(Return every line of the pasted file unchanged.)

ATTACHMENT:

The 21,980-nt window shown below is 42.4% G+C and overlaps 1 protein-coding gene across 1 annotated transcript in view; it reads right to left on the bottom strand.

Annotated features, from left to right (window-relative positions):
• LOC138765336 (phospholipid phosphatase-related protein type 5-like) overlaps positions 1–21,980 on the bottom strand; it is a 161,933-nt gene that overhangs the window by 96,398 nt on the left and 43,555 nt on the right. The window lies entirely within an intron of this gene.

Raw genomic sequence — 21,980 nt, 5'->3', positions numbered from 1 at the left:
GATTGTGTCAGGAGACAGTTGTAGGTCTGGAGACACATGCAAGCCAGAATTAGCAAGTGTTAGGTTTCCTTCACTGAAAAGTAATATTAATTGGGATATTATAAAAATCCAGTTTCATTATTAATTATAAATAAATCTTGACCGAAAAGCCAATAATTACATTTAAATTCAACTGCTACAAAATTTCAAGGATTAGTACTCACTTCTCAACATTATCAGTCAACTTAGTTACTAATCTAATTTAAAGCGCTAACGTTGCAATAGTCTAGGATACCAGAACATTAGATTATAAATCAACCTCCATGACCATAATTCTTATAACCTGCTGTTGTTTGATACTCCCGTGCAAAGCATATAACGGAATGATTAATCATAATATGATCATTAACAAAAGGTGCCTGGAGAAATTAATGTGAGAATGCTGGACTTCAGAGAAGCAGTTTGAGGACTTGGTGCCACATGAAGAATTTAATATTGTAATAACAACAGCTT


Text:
The 21,980-nt window shown below is 42.4% G+C and overlaps 1 protein-coding gene across 1 annotated transcript in view; it reads right to left on the bottom strand.

Annotated features, from left to right (window-relative positions):
• LOC138765336 (phospholipid phosphatase-related protein type 5-like) overlaps positions 1–21,980 on the bottom strand; it is a 161,933-nt gene that overhangs the window by 96,398 nt on the left and 43,555 nt on the right. The window lies entirely within an intron of this gene.

Raw genomic sequence — 21,980 nt, 5'->3', positions numbered from 1 at the left:
GATTGTGTCAGGAGACAGTTGTAGGTCTGGAGACACATGCAAGCCAGAATTAGCAAGTGTTAGGTTTCCTTCACTGAAAAGTAATATTAATTGGGATATTATAAAAATCCAGTTTCATTATTAATTATAAATAAATCTTGACCGAAAAGCCAATAATTACATTTAAATTCAACTGCTACAAAATTTCAAGGATTAGTACTCACTTCTCAACATTATCAGTCAACTTAGTTACTAATCTAATTTAAAGCGCTAACGTTGCAATAGTCTAGGATACCAGAACATTAGATTATAAATCAACCTCCATGACCATAATTCTTATAACCTGCTGTTGTTTGATACTCCCGTGCAAAGCATATAACGGAATGATTAATCATAATATGATCATTAACAAAAGGTGCCTGGAGAAATTAATGTGAGAATGCTGGACTTCAGAGAAGCAGTTTGAGGACTTGGTGCCACATGAAGAATTTAATATTGTAATAACAACAGCTT